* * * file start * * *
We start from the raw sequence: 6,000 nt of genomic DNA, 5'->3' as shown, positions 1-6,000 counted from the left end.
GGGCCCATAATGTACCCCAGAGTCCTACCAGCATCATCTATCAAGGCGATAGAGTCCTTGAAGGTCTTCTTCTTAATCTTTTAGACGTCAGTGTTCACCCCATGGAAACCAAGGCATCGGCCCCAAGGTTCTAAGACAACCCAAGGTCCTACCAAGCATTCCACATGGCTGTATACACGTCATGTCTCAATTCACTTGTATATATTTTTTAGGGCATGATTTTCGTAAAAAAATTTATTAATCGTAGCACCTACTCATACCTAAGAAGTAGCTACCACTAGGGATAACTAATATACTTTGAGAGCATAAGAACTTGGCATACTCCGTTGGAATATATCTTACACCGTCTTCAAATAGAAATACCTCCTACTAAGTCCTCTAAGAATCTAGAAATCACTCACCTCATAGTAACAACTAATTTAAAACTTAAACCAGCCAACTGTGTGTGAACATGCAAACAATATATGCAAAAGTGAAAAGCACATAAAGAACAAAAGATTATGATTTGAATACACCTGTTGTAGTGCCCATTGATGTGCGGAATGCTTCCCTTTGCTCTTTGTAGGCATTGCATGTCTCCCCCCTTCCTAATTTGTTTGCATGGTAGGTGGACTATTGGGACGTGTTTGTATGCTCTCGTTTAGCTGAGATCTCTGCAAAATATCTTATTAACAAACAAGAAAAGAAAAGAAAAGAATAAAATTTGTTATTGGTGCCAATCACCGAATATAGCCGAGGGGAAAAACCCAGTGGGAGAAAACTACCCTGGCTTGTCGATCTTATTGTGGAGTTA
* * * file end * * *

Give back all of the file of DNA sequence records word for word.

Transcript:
We start from the raw sequence: 6,000 nt of genomic DNA, 5'->3' as shown, positions 1-6,000 counted from the left end.
GGGCCCATAATGTACCCCAGAGTCCTACCAGCATCATCTATCAAGGCGATAGAGTCCTTGAAGGTCTTCTTCTTAATCTTTTAGACGTCAGTGTTCACCCCATGGAAACCAAGGCATCGGCCCCAAGGTTCTAAGACAACCCAAGGTCCTACCAAGCATTCCACATGGCTGTATACACGTCATGTCTCAATTCACTTGTATATATTTTTTAGGGCATGATTTTCGTAAAAAAATTTATTAATCGTAGCACCTACTCATACCTAAGAAGTAGCTACCACTAGGGATAACTAATATACTTTGAGAGCATAAGAACTTGGCATACTCCGTTGGAATATATCTTACACCGTCTTCAAATAGAAATACCTCCTACTAAGTCCTCTAAGAATCTAGAAATCACTCACCTCATAGTAACAACTAATTTAAAACTTAAACCAGCCAACTGTGTGTGAACATGCAAACAATATATGCAAAAGTGAAAAGCACATAAAGAACAAAAGATTATGATTTGAATACACCTGTTGTAGTGCCCATTGATGTGCGGAATGCTTCCCTTTGCTCTTTGTAGGCATTGCATGTCTCCCCCCTTCCTAATTTGTTTGCATGGTAGGTGGACTATTGGGACGTGTTTGTATGCTCTCGTTTAGCTGAGATCTCTGCAAAATATCTTATTAACAAACAAGAAAAGAAAAGAAAAGAATAAAATTTGTTATTGGTGCCAATCACCGAATATAGCCGAGGGGAAAAACCCAGTGGGAGAAAACTACCCTGGCTTGTCGATCTTATTGTGGAGTTA